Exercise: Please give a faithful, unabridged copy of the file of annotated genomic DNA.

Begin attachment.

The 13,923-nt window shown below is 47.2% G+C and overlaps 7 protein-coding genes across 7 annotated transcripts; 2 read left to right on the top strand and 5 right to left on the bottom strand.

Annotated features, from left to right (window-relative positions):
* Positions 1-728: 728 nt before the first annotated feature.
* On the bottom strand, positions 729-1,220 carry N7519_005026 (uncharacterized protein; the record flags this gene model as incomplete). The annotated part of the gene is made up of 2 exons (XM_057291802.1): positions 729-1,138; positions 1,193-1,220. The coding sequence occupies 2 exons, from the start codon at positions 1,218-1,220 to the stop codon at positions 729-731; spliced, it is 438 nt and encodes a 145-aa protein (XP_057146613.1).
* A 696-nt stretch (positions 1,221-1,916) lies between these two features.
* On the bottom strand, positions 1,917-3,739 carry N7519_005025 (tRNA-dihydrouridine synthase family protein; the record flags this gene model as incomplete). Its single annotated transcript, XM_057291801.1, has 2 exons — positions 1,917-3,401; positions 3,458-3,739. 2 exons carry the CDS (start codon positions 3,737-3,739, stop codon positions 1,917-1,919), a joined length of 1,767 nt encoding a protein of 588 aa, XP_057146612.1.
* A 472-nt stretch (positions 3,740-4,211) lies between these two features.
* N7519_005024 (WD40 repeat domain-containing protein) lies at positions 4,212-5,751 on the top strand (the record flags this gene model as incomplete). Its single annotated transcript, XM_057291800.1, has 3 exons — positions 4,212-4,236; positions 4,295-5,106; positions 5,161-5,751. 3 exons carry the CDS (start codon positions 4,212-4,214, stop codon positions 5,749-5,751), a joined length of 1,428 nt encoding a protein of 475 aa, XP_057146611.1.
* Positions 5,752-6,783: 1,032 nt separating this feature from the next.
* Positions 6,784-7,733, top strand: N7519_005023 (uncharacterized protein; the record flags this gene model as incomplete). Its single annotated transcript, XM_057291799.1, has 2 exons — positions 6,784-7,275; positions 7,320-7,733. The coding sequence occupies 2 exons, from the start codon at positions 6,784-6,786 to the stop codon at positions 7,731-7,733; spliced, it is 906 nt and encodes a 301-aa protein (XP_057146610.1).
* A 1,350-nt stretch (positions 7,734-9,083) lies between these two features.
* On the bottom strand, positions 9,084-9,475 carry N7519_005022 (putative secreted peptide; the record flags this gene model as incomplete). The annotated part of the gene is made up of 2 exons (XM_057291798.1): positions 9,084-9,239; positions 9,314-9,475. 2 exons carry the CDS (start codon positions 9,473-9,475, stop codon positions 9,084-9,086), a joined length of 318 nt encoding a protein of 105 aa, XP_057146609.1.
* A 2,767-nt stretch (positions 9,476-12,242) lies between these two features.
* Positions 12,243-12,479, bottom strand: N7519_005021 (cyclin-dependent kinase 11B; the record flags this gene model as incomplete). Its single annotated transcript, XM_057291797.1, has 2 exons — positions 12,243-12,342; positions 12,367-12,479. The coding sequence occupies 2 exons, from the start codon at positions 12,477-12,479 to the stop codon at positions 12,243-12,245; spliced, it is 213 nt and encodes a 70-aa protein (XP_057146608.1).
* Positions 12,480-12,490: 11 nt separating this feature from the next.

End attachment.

The 13,923-nt window shown below is 47.2% G+C and overlaps 7 protein-coding genes across 7 annotated transcripts; 2 read left to right on the top strand and 5 right to left on the bottom strand.

Annotated features, from left to right (window-relative positions):
* Positions 1-728: 728 nt before the first annotated feature.
* On the bottom strand, positions 729-1,220 carry N7519_005026 (uncharacterized protein; the record flags this gene model as incomplete). The annotated part of the gene is made up of 2 exons (XM_057291802.1): positions 729-1,138; positions 1,193-1,220. The coding sequence occupies 2 exons, from the start codon at positions 1,218-1,220 to the stop codon at positions 729-731; spliced, it is 438 nt and encodes a 145-aa protein (XP_057146613.1).
* A 696-nt stretch (positions 1,221-1,916) lies between these two features.
* On the bottom strand, positions 1,917-3,739 carry N7519_005025 (tRNA-dihydrouridine synthase family protein; the record flags this gene model as incomplete). Its single annotated transcript, XM_057291801.1, has 2 exons — positions 1,917-3,401; positions 3,458-3,739. 2 exons carry the CDS (start codon positions 3,737-3,739, stop codon positions 1,917-1,919), a joined length of 1,767 nt encoding a protein of 588 aa, XP_057146612.1.
* A 472-nt stretch (positions 3,740-4,211) lies between these two features.
* N7519_005024 (WD40 repeat domain-containing protein) lies at positions 4,212-5,751 on the top strand (the record flags this gene model as incomplete). Its single annotated transcript, XM_057291800.1, has 3 exons — positions 4,212-4,236; positions 4,295-5,106; positions 5,161-5,751. 3 exons carry the CDS (start codon positions 4,212-4,214, stop codon positions 5,749-5,751), a joined length of 1,428 nt encoding a protein of 475 aa, XP_057146611.1.
* Positions 5,752-6,783: 1,032 nt separating this feature from the next.
* Positions 6,784-7,733, top strand: N7519_005023 (uncharacterized protein; the record flags this gene model as incomplete). Its single annotated transcript, XM_057291799.1, has 2 exons — positions 6,784-7,275; positions 7,320-7,733. The coding sequence occupies 2 exons, from the start codon at positions 6,784-6,786 to the stop codon at positions 7,731-7,733; spliced, it is 906 nt and encodes a 301-aa protein (XP_057146610.1).
* A 1,350-nt stretch (positions 7,734-9,083) lies between these two features.
* On the bottom strand, positions 9,084-9,475 carry N7519_005022 (putative secreted peptide; the record flags this gene model as incomplete). The annotated part of the gene is made up of 2 exons (XM_057291798.1): positions 9,084-9,239; positions 9,314-9,475. 2 exons carry the CDS (start codon positions 9,473-9,475, stop codon positions 9,084-9,086), a joined length of 318 nt encoding a protein of 105 aa, XP_057146609.1.
* A 2,767-nt stretch (positions 9,476-12,242) lies between these two features.
* Positions 12,243-12,479, bottom strand: N7519_005021 (cyclin-dependent kinase 11B; the record flags this gene model as incomplete). Its single annotated transcript, XM_057291797.1, has 2 exons — positions 12,243-12,342; positions 12,367-12,479. The coding sequence occupies 2 exons, from the start codon at positions 12,477-12,479 to the stop codon at positions 12,243-12,245; spliced, it is 213 nt and encodes a 70-aa protein (XP_057146608.1).
* Positions 12,480-12,490: 11 nt separating this feature from the next.